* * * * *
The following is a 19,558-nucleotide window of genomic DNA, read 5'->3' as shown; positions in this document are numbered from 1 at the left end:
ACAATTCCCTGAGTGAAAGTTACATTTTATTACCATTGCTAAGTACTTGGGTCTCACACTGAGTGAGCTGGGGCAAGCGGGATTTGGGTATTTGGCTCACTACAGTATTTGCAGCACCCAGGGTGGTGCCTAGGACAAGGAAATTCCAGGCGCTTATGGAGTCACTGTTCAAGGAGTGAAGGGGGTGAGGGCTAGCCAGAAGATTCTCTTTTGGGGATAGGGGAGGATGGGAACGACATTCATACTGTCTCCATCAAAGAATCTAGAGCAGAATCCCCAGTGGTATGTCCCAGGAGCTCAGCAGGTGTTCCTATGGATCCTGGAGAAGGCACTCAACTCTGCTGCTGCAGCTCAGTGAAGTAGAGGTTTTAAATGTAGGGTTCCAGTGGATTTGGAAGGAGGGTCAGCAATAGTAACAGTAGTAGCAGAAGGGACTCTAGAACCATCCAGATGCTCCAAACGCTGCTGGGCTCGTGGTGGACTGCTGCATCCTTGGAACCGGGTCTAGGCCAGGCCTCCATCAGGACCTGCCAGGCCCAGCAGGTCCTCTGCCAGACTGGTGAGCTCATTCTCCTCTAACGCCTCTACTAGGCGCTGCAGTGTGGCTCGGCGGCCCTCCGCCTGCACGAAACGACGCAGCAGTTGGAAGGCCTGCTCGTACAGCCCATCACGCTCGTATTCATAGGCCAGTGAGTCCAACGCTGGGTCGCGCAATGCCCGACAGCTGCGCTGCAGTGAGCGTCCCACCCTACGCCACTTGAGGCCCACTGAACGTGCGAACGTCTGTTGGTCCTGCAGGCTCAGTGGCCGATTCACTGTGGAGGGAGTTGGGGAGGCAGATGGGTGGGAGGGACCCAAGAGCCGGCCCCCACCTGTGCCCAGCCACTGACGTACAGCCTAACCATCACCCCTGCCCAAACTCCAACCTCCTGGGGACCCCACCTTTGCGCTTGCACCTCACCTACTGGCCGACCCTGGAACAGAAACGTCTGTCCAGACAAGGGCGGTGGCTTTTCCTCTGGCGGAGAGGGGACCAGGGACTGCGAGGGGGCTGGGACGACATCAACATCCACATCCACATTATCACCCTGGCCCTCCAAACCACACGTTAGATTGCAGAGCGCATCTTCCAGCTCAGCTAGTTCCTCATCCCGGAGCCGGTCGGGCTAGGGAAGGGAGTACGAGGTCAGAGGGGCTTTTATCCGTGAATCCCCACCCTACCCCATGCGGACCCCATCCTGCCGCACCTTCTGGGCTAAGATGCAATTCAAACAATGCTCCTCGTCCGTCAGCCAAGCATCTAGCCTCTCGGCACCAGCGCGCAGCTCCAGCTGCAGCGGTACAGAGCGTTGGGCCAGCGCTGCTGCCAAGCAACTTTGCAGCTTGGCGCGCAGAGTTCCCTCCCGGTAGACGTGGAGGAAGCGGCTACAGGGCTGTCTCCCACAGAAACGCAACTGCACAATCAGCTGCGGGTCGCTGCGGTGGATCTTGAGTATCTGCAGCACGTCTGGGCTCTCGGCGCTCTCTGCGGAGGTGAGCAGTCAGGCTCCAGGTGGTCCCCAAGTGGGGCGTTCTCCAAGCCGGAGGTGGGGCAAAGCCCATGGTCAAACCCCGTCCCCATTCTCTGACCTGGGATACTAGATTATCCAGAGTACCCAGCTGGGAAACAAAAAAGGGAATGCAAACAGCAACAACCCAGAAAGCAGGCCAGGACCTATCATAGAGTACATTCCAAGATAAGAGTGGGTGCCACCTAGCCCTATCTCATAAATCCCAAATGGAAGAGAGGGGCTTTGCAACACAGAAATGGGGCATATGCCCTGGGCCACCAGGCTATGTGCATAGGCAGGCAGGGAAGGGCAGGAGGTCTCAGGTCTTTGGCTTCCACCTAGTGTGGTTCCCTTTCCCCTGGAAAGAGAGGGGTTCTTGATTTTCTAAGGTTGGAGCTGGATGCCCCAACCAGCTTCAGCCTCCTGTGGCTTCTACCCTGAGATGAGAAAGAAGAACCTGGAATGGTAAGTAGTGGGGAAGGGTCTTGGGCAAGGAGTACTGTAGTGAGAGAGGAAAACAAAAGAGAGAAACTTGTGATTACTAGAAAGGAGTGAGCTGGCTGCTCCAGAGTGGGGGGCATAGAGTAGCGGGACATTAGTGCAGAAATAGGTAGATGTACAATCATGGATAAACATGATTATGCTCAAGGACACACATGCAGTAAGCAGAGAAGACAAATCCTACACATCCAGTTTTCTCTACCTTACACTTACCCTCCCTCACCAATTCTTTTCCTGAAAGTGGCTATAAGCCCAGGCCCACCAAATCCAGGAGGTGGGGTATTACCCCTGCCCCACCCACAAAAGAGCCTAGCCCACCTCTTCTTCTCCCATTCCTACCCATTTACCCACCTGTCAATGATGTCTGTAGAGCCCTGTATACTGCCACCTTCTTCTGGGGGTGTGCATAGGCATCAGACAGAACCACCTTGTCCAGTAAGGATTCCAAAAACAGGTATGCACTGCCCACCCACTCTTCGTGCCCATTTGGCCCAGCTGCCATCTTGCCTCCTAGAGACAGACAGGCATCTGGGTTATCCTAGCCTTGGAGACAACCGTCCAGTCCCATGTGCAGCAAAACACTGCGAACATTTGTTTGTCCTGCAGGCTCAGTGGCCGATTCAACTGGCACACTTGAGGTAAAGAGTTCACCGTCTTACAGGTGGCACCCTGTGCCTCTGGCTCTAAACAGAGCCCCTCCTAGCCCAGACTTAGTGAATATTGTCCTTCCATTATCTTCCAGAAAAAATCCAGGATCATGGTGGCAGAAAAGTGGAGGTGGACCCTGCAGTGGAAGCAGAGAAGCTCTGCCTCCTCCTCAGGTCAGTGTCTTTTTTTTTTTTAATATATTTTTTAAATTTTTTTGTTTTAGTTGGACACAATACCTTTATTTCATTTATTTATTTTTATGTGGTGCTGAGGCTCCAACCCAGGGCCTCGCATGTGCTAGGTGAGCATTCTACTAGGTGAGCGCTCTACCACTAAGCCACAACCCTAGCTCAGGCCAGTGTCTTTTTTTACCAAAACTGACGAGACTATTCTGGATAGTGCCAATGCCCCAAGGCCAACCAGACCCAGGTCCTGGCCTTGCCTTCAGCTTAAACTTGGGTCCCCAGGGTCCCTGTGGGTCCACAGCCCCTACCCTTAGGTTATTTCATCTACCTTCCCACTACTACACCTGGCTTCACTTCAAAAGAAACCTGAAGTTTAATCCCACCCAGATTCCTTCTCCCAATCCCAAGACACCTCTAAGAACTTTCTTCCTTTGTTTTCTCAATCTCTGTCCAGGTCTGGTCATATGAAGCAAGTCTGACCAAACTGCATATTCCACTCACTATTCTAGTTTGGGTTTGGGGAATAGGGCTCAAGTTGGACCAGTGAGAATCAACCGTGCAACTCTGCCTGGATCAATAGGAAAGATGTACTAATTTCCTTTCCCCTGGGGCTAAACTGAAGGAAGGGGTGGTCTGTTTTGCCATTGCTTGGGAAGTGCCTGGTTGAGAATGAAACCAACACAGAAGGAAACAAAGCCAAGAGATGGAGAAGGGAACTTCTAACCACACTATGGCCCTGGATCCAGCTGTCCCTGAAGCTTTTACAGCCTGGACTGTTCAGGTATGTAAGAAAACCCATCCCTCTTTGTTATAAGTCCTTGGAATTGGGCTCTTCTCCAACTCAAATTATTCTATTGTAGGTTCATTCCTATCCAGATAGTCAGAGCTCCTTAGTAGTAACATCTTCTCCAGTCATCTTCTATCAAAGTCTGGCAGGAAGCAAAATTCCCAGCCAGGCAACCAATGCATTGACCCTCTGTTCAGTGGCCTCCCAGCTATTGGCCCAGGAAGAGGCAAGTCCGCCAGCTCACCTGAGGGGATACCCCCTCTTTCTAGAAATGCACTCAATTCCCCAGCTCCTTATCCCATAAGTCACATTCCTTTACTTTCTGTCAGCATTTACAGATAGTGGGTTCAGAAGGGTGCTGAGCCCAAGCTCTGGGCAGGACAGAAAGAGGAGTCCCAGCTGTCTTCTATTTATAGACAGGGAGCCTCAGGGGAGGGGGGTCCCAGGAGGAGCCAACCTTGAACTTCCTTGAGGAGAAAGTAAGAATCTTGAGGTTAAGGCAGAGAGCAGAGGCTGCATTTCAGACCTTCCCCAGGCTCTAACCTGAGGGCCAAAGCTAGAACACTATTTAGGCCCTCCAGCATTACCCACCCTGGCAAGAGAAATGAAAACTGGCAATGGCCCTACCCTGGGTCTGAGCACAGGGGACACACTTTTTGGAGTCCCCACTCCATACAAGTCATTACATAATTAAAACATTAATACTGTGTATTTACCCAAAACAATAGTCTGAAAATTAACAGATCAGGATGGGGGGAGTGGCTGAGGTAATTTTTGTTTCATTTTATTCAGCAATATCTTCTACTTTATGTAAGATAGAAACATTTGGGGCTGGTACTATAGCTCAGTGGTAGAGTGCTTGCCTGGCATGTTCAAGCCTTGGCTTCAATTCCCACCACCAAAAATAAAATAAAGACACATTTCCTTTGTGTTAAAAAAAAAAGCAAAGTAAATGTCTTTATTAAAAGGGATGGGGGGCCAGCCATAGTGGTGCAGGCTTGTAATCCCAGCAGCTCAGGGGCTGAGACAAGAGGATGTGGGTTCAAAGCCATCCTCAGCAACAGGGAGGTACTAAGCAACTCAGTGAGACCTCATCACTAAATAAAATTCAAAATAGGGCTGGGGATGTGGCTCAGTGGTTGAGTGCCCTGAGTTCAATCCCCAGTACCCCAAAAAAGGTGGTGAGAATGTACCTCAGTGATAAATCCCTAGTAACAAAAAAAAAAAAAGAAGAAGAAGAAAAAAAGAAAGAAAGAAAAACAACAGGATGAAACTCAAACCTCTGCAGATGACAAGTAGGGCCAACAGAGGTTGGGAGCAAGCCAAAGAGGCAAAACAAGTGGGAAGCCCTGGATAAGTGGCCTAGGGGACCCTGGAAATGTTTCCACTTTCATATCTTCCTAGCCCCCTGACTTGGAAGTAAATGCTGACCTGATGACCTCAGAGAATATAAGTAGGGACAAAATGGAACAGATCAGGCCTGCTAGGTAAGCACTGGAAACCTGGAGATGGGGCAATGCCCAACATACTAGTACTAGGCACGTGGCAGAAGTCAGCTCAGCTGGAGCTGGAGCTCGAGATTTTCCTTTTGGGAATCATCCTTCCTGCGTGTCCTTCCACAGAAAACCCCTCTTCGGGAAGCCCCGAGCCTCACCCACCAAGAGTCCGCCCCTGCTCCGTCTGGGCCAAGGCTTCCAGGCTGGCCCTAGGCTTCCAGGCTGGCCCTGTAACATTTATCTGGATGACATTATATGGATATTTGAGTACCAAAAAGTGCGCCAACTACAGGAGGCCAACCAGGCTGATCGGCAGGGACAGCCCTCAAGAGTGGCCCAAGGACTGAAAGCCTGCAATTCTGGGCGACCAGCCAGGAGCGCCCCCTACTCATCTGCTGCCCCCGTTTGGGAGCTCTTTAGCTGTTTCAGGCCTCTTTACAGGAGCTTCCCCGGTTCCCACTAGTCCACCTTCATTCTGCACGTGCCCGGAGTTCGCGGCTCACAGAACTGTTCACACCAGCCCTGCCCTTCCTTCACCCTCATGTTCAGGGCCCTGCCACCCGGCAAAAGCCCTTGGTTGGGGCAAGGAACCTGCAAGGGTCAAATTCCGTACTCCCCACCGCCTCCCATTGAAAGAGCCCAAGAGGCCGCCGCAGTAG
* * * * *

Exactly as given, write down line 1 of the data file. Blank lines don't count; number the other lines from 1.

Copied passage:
The following is a 19,558-nucleotide window of genomic DNA, read 5'->3' as shown; positions in this document are numbered from 1 at the left end: